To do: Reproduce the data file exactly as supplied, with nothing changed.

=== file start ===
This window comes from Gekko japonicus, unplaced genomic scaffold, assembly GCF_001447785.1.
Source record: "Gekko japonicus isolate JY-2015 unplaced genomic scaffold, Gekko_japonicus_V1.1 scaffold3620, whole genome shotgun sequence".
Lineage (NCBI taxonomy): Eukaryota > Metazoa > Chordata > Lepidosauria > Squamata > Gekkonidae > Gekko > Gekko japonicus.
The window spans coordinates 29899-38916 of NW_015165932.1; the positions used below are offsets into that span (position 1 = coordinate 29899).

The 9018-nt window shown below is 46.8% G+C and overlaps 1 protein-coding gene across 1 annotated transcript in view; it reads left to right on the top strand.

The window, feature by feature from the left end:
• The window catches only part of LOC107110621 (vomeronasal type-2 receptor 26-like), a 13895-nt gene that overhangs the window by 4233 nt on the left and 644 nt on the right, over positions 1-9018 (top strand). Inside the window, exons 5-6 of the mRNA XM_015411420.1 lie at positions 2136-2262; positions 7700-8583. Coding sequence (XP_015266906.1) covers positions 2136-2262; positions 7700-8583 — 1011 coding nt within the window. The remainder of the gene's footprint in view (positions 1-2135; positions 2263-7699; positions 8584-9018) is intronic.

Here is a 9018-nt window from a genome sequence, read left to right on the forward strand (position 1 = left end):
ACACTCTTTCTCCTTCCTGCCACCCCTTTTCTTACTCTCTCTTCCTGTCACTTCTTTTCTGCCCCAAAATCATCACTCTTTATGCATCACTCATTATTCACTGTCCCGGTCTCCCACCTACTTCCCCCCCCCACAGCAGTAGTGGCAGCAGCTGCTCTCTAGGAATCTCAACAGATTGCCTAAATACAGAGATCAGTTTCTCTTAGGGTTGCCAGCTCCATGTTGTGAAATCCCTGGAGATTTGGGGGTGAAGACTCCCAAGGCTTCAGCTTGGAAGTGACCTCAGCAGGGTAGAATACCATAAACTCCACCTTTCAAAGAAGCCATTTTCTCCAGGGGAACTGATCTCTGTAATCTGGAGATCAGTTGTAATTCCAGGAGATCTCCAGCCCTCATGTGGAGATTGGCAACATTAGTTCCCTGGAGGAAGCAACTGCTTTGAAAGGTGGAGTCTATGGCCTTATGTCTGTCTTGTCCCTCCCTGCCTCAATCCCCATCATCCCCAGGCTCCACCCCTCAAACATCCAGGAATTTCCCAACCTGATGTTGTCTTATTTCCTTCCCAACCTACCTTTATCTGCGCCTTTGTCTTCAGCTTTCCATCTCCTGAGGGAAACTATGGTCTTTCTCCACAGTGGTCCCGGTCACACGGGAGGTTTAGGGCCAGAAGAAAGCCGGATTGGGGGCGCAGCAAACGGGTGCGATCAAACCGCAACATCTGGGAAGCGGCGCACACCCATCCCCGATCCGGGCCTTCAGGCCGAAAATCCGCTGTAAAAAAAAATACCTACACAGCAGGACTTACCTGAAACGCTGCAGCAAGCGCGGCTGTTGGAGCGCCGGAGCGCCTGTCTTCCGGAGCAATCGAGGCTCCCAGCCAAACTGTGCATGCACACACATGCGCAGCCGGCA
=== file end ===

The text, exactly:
This window comes from Gekko japonicus, unplaced genomic scaffold, assembly GCF_001447785.1.
Source record: "Gekko japonicus isolate JY-2015 unplaced genomic scaffold, Gekko_japonicus_V1.1 scaffold3620, whole genome shotgun sequence".
Lineage (NCBI taxonomy): Eukaryota > Metazoa > Chordata > Lepidosauria > Squamata > Gekkonidae > Gekko > Gekko japonicus.
The window spans coordinates 29899-38916 of NW_015165932.1; the positions used below are offsets into that span (position 1 = coordinate 29899).

The 9018-nt window shown below is 46.8% G+C and overlaps 1 protein-coding gene across 1 annotated transcript in view; it reads left to right on the top strand.

The window, feature by feature from the left end:
• The window catches only part of LOC107110621 (vomeronasal type-2 receptor 26-like), a 13895-nt gene that overhangs the window by 4233 nt on the left and 644 nt on the right, over positions 1-9018 (top strand). Inside the window, exons 5-6 of the mRNA XM_015411420.1 lie at positions 2136-2262; positions 7700-8583. Coding sequence (XP_015266906.1) covers positions 2136-2262; positions 7700-8583 — 1011 coding nt within the window. The remainder of the gene's footprint in view (positions 1-2135; positions 2263-7699; positions 8584-9018) is intronic.

Here is a 9018-nt window from a genome sequence, read left to right on the forward strand (position 1 = left end):
ACACTCTTTCTCCTTCCTGCCACCCCTTTTCTTACTCTCTCTTCCTGTCACTTCTTTTCTGCCCCAAAATCATCACTCTTTATGCATCACTCATTATTCACTGTCCCGGTCTCCCACCTACTTCCCCCCCCCACAGCAGTAGTGGCAGCAGCTGCTCTCTAGGAATCTCAACAGATTGCCTAAATACAGAGATCAGTTTCTCTTAGGGTTGCCAGCTCCATGTTGTGAAATCCCTGGAGATTTGGGGGTGAAGACTCCCAAGGCTTCAGCTTGGAAGTGACCTCAGCAGGGTAGAATACCATAAACTCCACCTTTCAAAGAAGCCATTTTCTCCAGGGGAACTGATCTCTGTAATCTGGAGATCAGTTGTAATTCCAGGAGATCTCCAGCCCTCATGTGGAGATTGGCAACATTAGTTCCCTGGAGGAAGCAACTGCTTTGAAAGGTGGAGTCTATGGCCTTATGTCTGTCTTGTCCCTCCCTGCCTCAATCCCCATCATCCCCAGGCTCCACCCCTCAAACATCCAGGAATTTCCCAACCTGATGTTGTCTTATTTCCTTCCCAACCTACCTTTATCTGCGCCTTTGTCTTCAGCTTTCCATCTCCTGAGGGAAACTATGGTCTTTCTCCACAGTGGTCCCGGTCACACGGGAGGTTTAGGGCCAGAAGAAAGCCGGATTGGGGGCGCAGCAAACGGGTGCGATCAAACCGCAACATCTGGGAAGCGGCGCACACCCATCCCCGATCCGGGCCTTCAGGCCGAAAATCCGCTGTAAAAAAAAATACCTACACAGCAGGACTTACCTGAAACGCTGCAGCAAGCGCGGCTGTTGGAGCGCCGGAGCGCCTGTCTTCCGGAGCAATCGAGGCTCCCAGCCAAACTGTGCATGCACACACATGCGCAGCCGGCA